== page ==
Creating Circles and Schools Fostering Creativity


Sir Ken Robinson

"Creativity now is as important in education as literacy, and we should treat it with the same status."

— Sir Ken Robinson Ph.D., 2006 TED Talk Lecture

Sir Robinson is coming out with a new book, “You, Your Child, and School: Navigate Your Way to the Best Education.”

A recent article in NPR by Elissa Nadworny1 indicates this book will be as ground-breaking as Sir Robinson’s other books (too many to list here, my other favorite is “The Element”).

This book helps parents select schools that will foster creativity in their children. Among the criteria pointed out in Nadworny’s article, Robinson suggests seeking a balanced curriculum. This means a curriculum that has equal parts arts and academics. Also, to observe the hallways and see if they highlight (or exhibit) works of students. Creative schools develop a culture where children are not afraid to risk or fail, rather than one where failure makes children feel stupid or like flunkies.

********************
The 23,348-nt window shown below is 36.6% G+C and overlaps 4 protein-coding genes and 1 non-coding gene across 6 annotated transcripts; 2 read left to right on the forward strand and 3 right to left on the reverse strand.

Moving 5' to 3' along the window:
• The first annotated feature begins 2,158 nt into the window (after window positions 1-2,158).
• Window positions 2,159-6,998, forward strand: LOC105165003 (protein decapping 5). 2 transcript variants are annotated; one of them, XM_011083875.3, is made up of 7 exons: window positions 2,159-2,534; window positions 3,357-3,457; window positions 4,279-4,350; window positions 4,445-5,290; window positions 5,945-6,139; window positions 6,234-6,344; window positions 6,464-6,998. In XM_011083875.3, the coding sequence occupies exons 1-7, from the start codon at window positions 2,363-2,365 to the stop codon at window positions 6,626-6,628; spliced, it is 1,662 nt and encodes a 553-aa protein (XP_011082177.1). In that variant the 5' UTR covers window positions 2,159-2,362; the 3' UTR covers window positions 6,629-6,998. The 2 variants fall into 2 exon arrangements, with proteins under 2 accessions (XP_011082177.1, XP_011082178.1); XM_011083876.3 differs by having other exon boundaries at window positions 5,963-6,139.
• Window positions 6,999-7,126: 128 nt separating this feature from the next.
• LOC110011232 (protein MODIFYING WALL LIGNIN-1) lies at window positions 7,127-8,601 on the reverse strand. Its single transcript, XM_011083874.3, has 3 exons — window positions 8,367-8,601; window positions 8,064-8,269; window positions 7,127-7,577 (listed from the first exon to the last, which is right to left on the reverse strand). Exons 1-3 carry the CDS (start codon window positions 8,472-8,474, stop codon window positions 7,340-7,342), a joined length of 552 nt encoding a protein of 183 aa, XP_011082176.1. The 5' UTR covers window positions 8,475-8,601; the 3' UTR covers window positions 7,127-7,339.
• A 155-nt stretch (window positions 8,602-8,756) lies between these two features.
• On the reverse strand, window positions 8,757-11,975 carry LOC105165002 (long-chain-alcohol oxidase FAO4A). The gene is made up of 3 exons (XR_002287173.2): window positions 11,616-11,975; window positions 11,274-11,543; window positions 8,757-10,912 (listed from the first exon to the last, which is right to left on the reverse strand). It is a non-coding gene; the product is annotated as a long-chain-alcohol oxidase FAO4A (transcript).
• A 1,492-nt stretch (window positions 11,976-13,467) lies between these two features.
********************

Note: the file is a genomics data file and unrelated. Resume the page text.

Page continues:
To accentuate that point, I would also recommend the book, “Happier,” by Tal Ben-Shanar, Ph.D.. Dr. Shanar teaches the contents of this book in the most popular course at Harvard University.

In Chapter 8, of his book, Dr. Ben-Shanar speaks about being happier through relationships. He reports on a study by Psychologist, David W. Winnicott, who examined toddlers and found them to be more creative when they were within a certain radius of their mothers. Winnicott’s phrase for this was, “Circle of Creativity.” This is how Ben-Shahar describes it; “The circle of creativity is a space in which children can take risks and try things out, fall and stand up again, fail and succeed—because they feel secure and safe in the presence of a person who loves them unconditionally.”2

Part of the task of this life is to create our own circles of creativity by expanding relationships with people who seek our dignity without conditions.

In dealing with children who have high ACE Scores (Adverse Childhood Experiences), this is even more imperative. Trauma has often left their circle of healthy relationships very limited (or nonexistent) and inhibited their ability to expand that circle in the future.

Therefore, expanding those relationships—social capital—for children in the foster system is critical if they are going to live creatively and with joy.


1 Elissa Nadworny, How To Find A School Your Kids Will Love (And That You Will, Too), nprED, March 14, 2018,

2 Happier, Tal Ben-Shahar, Ph.D, McGraw Hill, 2007


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